The Federal Trade Commission has been operating with three commissioner positions unfilled for nearly half a year, an unprecedented situation that hampers the agency's ability to seamlessly carry out its work of enforcing antitrust law and reviewing mergers.
Perkins Coie LLP bolstered its antitrust ranks Monday with the addition of partner Jon Jacobs, an experienced U.S. Department of Justice litigator who recently served as lead trial counsel in the successful challenge to the $54 billion merger between Anthem and Cigna.
Faced with a Second Circuit appeal by scouts who say Major League Baseball unlawfully suppresses their wages, the league on Friday pointed to a ruling last month by the Ninth Circuit upholding a nearly century-old baseball antitrust exemption, arguing the exclusion of the pay claims by minor league ballplayers, in that case, shows that the scouts’ claims should similarly be dismissed.
A retail advocacy group, Southwest Airlines Inc. and Discover Financial Services are among the voices that have chimed in asking the U.S. Supreme Court to review a Second Circuit decision letting American Express Co. levy rules on merchants, saying those rules are harmful to consumers and retailers alike.
Morgan Lewis & Bockius LLP announced Monday that it has landed a former leader of the product liability and life sciences groups at Eckert Seamans Cherin & Mellott LLC — who handles competition, intellectual property and other contractual disputes — to serve as a partner in its Pittsburgh office.
Portugal's competition enforcer confirmed Saturday it had opened an investigation into the insurance sector with dawn raids at four companies, the latest in a string of European antitrust probes targeting the industry.
The states of Alaska, Colorado, Pennsylvania and New York have approved CenturyLink Inc.’s agreement to buy local exchange carrier and fiber optic internet provider Level 3 Communications Inc. for roughly $34 billion, bringing the total number of states and territories backing the deal to 21, CenturyLink said Monday.
Significant merger enforcement investigations in the U.S. continued their recent trend of taking longer to reach an end, increasing to an average of more than one year, while enforcement activity dropped off slightly in the first half of 2017, according to a report released Monday.
A trade association representing news organizations such as The New York Times, the Washington Post and the Wall Street Journal on Monday asked Congress to grant an antitrust exemption to allow publishers to collectively negotiate with Google Inc. and Facebook Inc. over the display of online news content.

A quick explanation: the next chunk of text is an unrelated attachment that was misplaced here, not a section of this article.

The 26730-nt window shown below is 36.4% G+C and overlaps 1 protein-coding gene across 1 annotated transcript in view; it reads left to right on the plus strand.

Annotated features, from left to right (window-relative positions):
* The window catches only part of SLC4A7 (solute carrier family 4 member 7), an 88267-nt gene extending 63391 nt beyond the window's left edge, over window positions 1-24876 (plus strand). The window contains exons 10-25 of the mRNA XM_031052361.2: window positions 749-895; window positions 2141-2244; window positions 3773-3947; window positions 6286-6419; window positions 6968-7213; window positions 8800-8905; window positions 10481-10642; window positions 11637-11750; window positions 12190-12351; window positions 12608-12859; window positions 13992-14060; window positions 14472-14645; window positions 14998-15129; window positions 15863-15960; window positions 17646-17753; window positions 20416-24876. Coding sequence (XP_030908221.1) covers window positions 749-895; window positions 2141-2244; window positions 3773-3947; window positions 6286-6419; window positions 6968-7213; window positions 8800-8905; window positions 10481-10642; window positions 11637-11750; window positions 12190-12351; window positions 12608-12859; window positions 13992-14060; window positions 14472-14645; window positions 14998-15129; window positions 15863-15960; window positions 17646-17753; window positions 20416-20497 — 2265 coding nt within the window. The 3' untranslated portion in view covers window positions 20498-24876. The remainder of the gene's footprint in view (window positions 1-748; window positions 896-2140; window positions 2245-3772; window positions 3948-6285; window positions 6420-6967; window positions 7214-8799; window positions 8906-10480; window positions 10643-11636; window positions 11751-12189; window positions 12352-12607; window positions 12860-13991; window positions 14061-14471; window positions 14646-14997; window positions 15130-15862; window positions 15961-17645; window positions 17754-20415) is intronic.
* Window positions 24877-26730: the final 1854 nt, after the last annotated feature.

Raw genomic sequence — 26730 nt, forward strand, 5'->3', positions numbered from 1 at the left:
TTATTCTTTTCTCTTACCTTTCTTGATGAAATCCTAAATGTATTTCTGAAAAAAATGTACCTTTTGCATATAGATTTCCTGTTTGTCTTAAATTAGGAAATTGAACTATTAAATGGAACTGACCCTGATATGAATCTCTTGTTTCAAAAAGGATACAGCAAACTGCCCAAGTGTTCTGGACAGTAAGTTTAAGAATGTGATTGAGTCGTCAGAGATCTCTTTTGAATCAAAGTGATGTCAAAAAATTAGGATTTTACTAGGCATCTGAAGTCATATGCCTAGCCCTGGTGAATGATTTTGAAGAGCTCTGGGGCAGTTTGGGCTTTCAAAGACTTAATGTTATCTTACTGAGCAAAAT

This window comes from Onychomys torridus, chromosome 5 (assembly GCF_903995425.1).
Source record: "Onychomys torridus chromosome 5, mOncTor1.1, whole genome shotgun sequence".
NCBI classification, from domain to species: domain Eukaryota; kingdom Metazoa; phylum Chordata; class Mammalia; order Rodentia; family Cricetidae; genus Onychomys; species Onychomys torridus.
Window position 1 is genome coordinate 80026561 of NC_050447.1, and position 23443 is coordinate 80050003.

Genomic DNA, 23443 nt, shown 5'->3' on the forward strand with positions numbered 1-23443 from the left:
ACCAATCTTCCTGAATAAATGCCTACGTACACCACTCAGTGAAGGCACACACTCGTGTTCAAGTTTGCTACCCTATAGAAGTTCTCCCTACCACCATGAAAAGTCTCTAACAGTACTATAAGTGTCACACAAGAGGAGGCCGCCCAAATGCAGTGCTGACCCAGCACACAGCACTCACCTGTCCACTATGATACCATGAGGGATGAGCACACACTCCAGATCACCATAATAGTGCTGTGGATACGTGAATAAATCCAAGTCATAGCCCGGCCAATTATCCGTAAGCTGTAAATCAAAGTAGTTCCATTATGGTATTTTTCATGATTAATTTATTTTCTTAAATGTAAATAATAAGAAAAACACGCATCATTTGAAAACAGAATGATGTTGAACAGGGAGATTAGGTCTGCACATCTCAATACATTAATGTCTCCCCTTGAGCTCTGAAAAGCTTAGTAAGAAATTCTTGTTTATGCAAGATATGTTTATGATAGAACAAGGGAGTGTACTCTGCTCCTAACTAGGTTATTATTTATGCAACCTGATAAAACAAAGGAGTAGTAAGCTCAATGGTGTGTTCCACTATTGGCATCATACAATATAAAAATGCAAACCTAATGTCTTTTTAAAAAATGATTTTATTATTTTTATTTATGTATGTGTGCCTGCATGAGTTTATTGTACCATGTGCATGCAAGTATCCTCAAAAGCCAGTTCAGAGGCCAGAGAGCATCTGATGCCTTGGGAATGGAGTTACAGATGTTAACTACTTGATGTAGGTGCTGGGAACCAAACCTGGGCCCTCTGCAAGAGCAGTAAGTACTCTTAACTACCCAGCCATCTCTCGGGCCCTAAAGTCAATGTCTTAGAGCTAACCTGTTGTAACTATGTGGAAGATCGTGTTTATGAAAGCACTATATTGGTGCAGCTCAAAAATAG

A D.C. federal judge on Friday refused to transfer the Federal Trade Commission’s challenge of a proposed tie-up between DraftKings Inc. and FanDuel Inc., rejecting the daily fantasy sports operators’ arguments that it would be easier to send the spat to Boston.
A Florida stockbroker who pled guilty to securities fraud last year for helping pump up the value of LED lighting company ForceField Energy Inc. in a scam that allegedly cost investors $131 million was sentenced to 18 months in prison by a New York federal judge on Friday.
British regulators are gearing up to implement a sweeping new European Union law designed to restore faith in financial benchmarks following multiple high-profile scandals, and attorneys say the untested regime will put compliance units under enormous pressure.
A Pennsylvania federal judge on Friday ended Canadian pharmaceutical company Apotex’s pay-for-delay suit accusing generic-drug maker Ranbaxy of violating antitrust laws by accepting a settlement with Cephalon that improperly delayed generic alternatives to the narcolepsy medication Provigil from entry into the market.
Chemical company FMC Corp. on Thursday offered the European Union antitrust fixes for its $1.6 billion asset swap with DuPont Co., addressing concerns about the deal after the EU and the United States cleared with conditions a $130 billion merger of DuPont and Dow Chemical Co. that hinges on the FMC-DuPont swap.
The top Democrat on the Senate panel that oversees antitrust matters demanded answers on Friday over a report that White House advisers have considered using the government’s review of AT&T’s proposed $85 billion acquisition of Time Warner to put pressure on administration adversary CNN.
National Food Corp. and indirect purchasers on Thursday told a Pennsylvania federal court they had resolved allegations that the company participated in a price-fixing conspiracy among egg producers and asked that the claims be dismissed.